Mr. Trump Goes to Washington.
Throughout the election process, the major media came to the conclusion that Hillary Clinton was more likely to become the next president. And though the range of potential Electoral College outcomes was wide, the results were definitive. As Republican Donald J. Trump, a man who’s never held public office, prepares to become the 45th President of the United States, with the House and Senate under GOP control, markets prepare for an unbridled Republican agenda.
Still, there’s much uncertainty that remains about Trump’s policy agenda. Priorities have not been detailed. And while single-party rule may seem like an opportunity for carte blanche, not all Republican leaders in Congress will be completely aligned with all aspects of The Donald’s platform. And remember, Republicans will not have the 60 votes needed to pass most legislation in the Senate, as a result at least some bipartisan support will be needed to advance any bill; so nothing is a “slam dunk”.
How the market reacted to Trump’s election
November 8, 2016 marked a major political shift in the history of the United States as Donald Trump was elected as the next US president.
The graph above shows how the S&P 500 Index (SPXL) moved on November 8 and 9, 2016. Before the election, the market remained subdued due to the uncertainty of the election’s results. As the news came in, investors focused on the impact Trump’s policies could have on their investments. Trump’s election caused both the S&P 500 and the Nasdaq to spike 1.1% on November 9.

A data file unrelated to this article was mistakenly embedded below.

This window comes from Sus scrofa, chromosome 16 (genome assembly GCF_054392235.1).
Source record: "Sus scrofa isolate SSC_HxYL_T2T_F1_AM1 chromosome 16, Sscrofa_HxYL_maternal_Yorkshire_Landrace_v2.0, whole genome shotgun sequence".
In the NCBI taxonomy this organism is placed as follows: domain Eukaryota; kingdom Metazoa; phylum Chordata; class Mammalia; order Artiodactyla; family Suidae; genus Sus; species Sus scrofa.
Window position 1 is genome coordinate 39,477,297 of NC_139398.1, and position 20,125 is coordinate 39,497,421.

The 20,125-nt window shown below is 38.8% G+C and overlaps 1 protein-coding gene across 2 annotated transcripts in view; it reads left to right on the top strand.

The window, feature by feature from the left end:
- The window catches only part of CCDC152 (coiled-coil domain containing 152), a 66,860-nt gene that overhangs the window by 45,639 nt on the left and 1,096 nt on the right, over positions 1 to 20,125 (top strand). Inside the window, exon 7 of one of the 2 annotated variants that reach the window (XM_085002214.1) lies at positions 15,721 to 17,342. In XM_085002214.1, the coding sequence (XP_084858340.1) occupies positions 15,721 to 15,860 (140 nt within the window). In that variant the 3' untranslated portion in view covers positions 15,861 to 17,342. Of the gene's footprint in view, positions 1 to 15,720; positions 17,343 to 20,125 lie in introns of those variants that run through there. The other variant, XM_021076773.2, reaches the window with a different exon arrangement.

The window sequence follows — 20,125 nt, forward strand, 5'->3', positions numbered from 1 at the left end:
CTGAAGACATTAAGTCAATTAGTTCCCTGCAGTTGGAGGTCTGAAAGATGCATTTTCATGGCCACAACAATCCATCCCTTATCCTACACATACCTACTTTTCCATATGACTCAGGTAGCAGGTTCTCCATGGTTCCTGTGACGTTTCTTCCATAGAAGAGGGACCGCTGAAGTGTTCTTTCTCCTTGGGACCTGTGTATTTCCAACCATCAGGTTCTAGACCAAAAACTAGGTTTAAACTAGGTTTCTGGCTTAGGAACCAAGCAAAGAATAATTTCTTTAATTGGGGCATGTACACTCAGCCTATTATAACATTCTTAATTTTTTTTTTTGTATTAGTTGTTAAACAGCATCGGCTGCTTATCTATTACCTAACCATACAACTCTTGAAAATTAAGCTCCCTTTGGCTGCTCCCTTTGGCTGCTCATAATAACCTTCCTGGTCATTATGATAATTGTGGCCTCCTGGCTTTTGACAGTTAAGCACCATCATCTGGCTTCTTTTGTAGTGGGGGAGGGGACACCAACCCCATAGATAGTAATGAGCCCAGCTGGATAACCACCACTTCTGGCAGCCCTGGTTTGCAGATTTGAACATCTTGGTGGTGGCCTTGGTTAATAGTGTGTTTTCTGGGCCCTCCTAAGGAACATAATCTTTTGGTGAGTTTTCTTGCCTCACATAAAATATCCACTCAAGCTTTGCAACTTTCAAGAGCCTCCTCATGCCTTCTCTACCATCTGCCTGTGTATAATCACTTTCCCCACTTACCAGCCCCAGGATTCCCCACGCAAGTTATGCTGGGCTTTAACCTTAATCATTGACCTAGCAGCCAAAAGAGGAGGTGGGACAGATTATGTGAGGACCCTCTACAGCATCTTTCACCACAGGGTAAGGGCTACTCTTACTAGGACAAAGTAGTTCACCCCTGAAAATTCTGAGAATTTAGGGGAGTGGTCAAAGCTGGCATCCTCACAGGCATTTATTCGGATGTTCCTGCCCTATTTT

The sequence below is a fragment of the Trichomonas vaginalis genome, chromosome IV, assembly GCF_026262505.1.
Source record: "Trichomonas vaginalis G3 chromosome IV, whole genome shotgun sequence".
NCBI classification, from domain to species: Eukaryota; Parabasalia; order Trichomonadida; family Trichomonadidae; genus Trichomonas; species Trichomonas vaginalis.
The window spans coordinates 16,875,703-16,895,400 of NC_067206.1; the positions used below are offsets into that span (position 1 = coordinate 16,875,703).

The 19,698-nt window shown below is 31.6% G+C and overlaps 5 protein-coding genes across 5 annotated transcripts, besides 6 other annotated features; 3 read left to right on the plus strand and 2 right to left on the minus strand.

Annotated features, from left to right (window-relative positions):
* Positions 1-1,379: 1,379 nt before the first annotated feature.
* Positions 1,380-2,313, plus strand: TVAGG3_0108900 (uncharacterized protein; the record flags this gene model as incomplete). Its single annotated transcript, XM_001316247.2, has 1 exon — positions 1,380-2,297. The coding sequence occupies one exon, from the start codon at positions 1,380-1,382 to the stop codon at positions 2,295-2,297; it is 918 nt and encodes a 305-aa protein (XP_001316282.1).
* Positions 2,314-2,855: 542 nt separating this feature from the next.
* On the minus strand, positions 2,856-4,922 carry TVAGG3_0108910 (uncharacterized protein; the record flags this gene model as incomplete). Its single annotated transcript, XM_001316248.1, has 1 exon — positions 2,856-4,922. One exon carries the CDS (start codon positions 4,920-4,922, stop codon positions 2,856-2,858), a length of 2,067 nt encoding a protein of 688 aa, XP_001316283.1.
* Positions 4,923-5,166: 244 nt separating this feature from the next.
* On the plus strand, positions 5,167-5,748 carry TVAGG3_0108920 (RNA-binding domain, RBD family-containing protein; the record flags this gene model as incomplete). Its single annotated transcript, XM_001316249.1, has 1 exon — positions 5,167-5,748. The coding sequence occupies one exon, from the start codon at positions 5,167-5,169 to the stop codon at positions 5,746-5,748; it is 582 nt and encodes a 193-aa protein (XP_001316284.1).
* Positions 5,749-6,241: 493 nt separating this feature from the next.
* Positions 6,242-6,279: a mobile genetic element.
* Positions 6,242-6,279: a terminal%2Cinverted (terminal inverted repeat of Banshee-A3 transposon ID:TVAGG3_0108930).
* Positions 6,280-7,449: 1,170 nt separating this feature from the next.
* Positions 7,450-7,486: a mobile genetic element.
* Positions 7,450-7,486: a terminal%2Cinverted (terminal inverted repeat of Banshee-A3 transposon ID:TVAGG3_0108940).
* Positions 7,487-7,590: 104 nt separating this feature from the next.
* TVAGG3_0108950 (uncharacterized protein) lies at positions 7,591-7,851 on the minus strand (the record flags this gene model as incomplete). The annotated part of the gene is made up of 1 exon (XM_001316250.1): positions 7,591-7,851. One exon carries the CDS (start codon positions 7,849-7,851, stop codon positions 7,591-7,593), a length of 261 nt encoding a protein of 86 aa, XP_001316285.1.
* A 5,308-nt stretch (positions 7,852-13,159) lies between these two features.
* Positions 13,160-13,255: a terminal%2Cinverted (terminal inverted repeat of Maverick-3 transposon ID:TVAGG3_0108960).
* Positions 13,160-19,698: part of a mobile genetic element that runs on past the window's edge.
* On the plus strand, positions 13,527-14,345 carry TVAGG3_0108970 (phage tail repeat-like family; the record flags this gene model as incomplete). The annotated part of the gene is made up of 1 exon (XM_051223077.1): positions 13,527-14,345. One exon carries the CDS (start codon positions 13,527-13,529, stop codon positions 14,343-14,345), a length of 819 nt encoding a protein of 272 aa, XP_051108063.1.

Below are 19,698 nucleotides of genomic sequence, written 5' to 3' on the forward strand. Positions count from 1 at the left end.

Meanwhile, European (EZU) and Chinese (FXI) stocks didn’t welcome Trump’s election. They fell 0.2% and -2.3%, respectively, due to the possibility of trade wars, which we’ll discuss in the coming articles.
While certain sectors are likely to benefit in the short term, the long-term impact of Trump’s election on the market remains largely unknown.
In the rest of the series, we’ll shed light on the sectors that are likely to outperform in the short term based on Trump’s agenda.